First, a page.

Posted by: Simon Lack | February 17, 2012

The A-Z of Smart Beta

In recent years as hedge fund performance has become ever less appealing, the industry has responded in part by changing the way it describes itself (much cheaper than cutting fees or delivering better results). So when Absolute Return outlived its utility, since many funds were unable to deliver positive returns in excess of treasury bills no matter how long they were given,  some managers claimed that their objective was to deliver Relative Returns. That is, while their returns might not be positive they could be relatively better than other asset classes. This was a handy move prior to 2008, because returns were very definitely not positive but were less horrendous (i.e. relatively better) than equities.

More recently, Uncorrelated Returns has gained favor. This was another smart move just in time for 2011’s results, because while returns were definitely not positive (i.e. Absolute Return wouldn’t have been an appropriate moniker) or even relatively good (since they were worse than virtually anything else you could invest in) they were definitely uncorrelated. This could be a good long term choice, because uncorrelated just means they don’t have to look like anything else you own, which could encompass quite wide set of investment outcomes.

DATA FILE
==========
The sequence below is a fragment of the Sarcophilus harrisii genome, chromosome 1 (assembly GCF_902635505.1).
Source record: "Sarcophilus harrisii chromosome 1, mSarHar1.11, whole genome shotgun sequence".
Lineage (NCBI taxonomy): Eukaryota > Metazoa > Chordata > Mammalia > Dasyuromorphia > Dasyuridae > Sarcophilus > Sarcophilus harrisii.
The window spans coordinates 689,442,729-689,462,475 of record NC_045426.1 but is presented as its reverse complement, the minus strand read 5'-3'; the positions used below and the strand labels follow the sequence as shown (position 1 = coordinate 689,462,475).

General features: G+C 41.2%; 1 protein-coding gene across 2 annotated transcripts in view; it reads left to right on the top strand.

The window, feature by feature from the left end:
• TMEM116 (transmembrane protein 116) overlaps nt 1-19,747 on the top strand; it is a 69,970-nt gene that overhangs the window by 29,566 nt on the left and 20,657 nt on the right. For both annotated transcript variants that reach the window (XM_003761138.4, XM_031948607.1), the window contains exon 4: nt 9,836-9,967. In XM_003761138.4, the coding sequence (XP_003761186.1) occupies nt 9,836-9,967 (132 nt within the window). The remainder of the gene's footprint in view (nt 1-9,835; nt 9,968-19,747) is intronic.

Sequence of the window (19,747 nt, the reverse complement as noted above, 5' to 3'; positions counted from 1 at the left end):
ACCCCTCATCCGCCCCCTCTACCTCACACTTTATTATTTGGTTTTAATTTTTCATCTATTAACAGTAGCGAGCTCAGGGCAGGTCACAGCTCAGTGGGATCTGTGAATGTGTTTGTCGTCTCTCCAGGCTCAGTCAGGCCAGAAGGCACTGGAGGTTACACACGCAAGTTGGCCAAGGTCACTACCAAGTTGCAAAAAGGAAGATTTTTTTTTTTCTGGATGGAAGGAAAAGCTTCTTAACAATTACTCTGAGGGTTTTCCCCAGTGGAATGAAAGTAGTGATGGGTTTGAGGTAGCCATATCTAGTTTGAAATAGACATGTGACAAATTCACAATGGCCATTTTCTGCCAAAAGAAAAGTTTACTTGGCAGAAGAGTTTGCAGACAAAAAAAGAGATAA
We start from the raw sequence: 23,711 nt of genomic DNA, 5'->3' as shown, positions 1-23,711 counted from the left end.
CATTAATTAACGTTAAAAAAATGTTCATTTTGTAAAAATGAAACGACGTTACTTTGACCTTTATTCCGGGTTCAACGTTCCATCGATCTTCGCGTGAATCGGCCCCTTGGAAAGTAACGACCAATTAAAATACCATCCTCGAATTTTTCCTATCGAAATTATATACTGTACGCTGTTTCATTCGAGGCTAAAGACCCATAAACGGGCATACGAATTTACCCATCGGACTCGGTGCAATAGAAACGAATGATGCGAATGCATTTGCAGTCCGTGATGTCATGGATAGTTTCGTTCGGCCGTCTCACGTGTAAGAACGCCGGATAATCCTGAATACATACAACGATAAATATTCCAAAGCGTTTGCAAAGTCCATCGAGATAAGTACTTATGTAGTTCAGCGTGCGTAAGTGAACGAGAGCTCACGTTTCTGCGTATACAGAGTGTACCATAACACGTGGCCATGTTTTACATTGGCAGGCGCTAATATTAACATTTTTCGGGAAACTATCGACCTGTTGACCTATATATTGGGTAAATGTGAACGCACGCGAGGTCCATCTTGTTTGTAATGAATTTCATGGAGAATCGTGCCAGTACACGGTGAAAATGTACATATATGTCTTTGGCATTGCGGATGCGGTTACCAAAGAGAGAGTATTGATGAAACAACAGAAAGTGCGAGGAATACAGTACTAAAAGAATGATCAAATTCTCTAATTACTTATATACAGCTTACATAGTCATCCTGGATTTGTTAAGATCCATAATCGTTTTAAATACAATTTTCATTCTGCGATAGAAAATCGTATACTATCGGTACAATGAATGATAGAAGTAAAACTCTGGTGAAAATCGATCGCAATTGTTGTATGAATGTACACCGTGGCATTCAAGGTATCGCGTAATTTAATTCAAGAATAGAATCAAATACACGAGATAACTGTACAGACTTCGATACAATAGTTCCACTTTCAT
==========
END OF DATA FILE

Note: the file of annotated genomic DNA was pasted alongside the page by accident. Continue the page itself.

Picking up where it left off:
I just came across another term though, Smart Beta. This was used (for example) in an article from last year and although there is no photo of the author’s face when he wrote it I believe it is intended to be taken seriously. Perhaps it is meant to evoke Smart Bombs, which unerringly reach their target through computer driven guidance. In fact, bombs is a useful if unfortunate connection to use in this context.

But then everything was cleared up by Zilch Capital, a hedge fund that is evidently moving quickly from relative obscurity to complete oblivion and whose latest marketing letter was kindly reproduced in the Economist. Ah well, the hedge fund industry is a soft target. As Warren Buffet once said, if you don’t kick a man when he’s down when will you kick him? They’ve tried Absolute, Relative and Uncorrelated. Perhaps it should be the Zilch Return industry.

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